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43:0736(59)CA - - Air Force Logistics Command, Ogden Air Logistics Center, Hill AFB, UT and AFGE Local 1592 - - 1991 FLRAdec CA - - v43 p736

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[ v43 p736 ]
The decision of the Authority follows:

43 FLRA No. 59










(Charging Party/Union)



December 20, 1991

Before Chairman McKee and Members Talkin and Armendariz.

I. Statement of the Case

The Administrative Law Judge issued the attached decision in the above-entitled proceeding finding that the Respondent did not violate section 7116(a)(1) and (5) of the Federal Service Labor-Management Relations Statute (the Statute) by bypassing the Union when it met with a unit employee and offered him a "last chance agreement." The Judge recommended that the complaint be dismissed. The Union filed exceptions to the Judge's decision. The General Counsel filed no exceptions to the decision and the Respondent did not file an opposition to the Union's exceptions.

Pursuant to section 2423.29 of the Authority's Rules and Regulations and section 7118 of the Statute, we have reviewed the rulings of the Judge made at the hearing and find that no prejudicial error was committed. We affirm the rulings. Upon consideration of the Judge's decision and the entire record, we adopt the Judge's findings, conclusions, as modified below, and his recommended order.

We agree with the Union that the Agency could not "avoid a bypass violation by notifying the Union that it intends to bypass the representative." Exceptions at 2. However, it is clear that "[a]n employer may deal directly with its employees over any lawful matter if it first obtains the consent of their union." Toledo Typographical Union No. 63 v. NLRB, 907 F.2d 1220, 1222 (D.C. Cir. 1990), citing J.I. Case Co. v. NLRB, 321 U.S. 332, 338 (1944). Based on the Judge's findings of fact, to which no exceptions were filed, we conclude that the Union effectively consented to the Agency's dealings with the employee regarding the last chance agreement.

The record establishes that a week or two before the employee received the last chance agreement on June 25, 1990, Gary Higgs, the Agency's employee relations specialist, informed Scott Blanch, the employee's Union representative, that the Agency wished to issue a last chance agreement to the employee at the hospital where the employee was receiving treatment. Blanch objected only to meeting with the employee at the hospital, but ultimately agreed that this issue should be resolved by hospital officials. Judge's decision at 5. In subsequent conversations with Blanch, Higgs informed Blanch of the date and time of the meeting with the employee. At a meeting between Higgs and Blanch during the week before June 25, Blanch again objected to the site for the last chance agreement meeting, but again also agreed that hospital professionals should make that determination. Id. Blanch told Higgs that he was the employee's representative and that he would be at the meeting with the employee. Id.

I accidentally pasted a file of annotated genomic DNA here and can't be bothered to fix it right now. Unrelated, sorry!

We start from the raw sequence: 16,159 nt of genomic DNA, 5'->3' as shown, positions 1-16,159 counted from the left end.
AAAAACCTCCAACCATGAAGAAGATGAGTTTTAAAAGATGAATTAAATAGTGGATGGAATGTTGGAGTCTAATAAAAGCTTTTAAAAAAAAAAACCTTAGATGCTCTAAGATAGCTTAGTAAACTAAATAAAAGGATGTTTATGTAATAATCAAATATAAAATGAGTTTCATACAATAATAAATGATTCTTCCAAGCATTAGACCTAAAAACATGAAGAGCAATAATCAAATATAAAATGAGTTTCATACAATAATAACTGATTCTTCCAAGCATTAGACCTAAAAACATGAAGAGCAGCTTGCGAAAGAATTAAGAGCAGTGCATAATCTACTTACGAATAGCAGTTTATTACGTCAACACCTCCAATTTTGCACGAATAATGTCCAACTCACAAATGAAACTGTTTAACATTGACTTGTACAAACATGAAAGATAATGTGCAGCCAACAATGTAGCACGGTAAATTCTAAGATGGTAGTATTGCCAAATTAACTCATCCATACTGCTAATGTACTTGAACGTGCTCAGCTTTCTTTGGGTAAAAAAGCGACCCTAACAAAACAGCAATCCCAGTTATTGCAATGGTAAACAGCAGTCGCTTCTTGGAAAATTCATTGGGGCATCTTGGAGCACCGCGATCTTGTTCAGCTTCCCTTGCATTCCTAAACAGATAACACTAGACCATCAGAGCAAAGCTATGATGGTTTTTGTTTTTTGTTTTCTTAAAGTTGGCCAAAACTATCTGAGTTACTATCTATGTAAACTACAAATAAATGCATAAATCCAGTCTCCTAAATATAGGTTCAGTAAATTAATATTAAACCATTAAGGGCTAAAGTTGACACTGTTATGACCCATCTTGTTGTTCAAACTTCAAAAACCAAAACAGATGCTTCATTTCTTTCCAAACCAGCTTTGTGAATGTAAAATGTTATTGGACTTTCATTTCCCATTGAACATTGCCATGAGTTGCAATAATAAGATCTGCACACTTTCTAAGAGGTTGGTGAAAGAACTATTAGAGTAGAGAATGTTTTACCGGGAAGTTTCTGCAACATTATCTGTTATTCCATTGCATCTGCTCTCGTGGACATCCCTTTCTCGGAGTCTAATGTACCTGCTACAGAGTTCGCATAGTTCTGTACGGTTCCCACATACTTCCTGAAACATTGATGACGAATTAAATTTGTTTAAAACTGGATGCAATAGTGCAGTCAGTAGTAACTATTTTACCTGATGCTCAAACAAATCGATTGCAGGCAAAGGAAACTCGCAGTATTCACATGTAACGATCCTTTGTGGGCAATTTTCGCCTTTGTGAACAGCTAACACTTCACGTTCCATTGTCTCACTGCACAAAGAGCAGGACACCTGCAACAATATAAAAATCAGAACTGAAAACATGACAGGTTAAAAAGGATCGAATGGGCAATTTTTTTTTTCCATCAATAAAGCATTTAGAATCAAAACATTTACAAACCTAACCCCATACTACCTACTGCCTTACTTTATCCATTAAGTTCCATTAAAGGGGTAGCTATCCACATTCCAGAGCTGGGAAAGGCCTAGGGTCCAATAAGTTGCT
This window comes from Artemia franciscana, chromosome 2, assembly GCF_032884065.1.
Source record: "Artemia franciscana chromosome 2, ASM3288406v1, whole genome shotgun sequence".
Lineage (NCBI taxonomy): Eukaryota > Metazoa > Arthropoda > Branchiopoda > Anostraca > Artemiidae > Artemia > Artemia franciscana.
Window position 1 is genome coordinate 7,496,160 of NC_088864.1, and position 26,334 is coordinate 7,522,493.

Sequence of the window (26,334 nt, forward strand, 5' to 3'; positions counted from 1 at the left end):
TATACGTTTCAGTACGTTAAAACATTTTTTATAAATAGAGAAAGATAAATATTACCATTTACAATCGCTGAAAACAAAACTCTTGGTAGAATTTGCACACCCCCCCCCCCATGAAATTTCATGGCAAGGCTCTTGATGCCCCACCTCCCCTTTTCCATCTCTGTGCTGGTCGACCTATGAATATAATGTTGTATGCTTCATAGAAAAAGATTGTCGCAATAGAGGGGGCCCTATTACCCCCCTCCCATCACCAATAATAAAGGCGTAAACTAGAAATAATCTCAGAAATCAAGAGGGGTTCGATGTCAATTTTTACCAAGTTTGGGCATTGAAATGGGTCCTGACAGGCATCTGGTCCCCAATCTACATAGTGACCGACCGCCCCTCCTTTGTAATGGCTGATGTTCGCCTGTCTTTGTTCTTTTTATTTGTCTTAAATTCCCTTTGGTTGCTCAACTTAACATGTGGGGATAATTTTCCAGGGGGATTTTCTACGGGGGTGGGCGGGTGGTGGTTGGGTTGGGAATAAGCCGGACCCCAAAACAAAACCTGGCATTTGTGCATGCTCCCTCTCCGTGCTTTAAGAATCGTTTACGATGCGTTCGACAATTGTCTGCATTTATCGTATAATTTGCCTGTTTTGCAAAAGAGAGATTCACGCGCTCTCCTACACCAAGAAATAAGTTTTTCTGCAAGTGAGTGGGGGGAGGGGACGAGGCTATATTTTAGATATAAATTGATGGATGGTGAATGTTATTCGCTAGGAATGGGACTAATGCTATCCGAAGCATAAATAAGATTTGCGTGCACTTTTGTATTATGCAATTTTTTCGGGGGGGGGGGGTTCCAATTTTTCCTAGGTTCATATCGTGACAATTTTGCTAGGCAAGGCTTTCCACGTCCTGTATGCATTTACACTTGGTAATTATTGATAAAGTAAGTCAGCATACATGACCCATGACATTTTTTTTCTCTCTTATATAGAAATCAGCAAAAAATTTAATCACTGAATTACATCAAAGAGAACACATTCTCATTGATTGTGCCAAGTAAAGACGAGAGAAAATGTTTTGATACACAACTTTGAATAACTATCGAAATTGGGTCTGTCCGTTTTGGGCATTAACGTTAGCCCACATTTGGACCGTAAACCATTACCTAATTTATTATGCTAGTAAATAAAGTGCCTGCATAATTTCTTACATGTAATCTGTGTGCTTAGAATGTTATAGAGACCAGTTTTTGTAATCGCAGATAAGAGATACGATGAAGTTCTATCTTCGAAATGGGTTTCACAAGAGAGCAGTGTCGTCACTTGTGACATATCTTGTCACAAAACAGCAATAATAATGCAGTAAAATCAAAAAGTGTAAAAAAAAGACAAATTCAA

On June 25, Agency representatives waited in Higgs' office for Blanch to arrive, apparently under the mistaken belief that Blanch had accepted Higgs' offer of a ride to the hospital. At the hospital they waited for about 20 minutes for Blanch to arrive before proceeding to discuss the last chance agreement with the employee. Id. at 5-6. At no time did Blanch object to the fact that the Agency planned to meet with the employee for the purpose of giving him a last chance agreement; nor did Blanch inform the Agency that such a meeting should not proceed without the presence of a Union representative. Indeed, at one point, Blanch indicated to Higgs "that he was not sure it would be appropriate for [the employee] to have a representative at the [last chance agreement] meeting." Id. at 5.

Based on these facts, we conclude that, by its conduct, the Union evidenced the requisite consent that permitted the Agency to meet with the employee concerning the last chance agreement even though his Union representative was not present. The Agency gave the Union a full opportunity to negotiate over the terms of the last chance agreement, but the Union did not evidence any interest in doing so. Rather, its sole concern appeared to be the site for the meeting with the employee. Moreover, although the Union representative knew that the meeting would take place on June 25 and stated that he would be there, he did not inform the Agency that he would not in fact attend. In view of the representative's failure to state any opposition to holding the meeting without him, the Agency lawfully proceeded to meet with the employee when the representative did not appear.

II. Order

The complaint in this case is dismissed.

(If blank, the decision does not have footnotes.)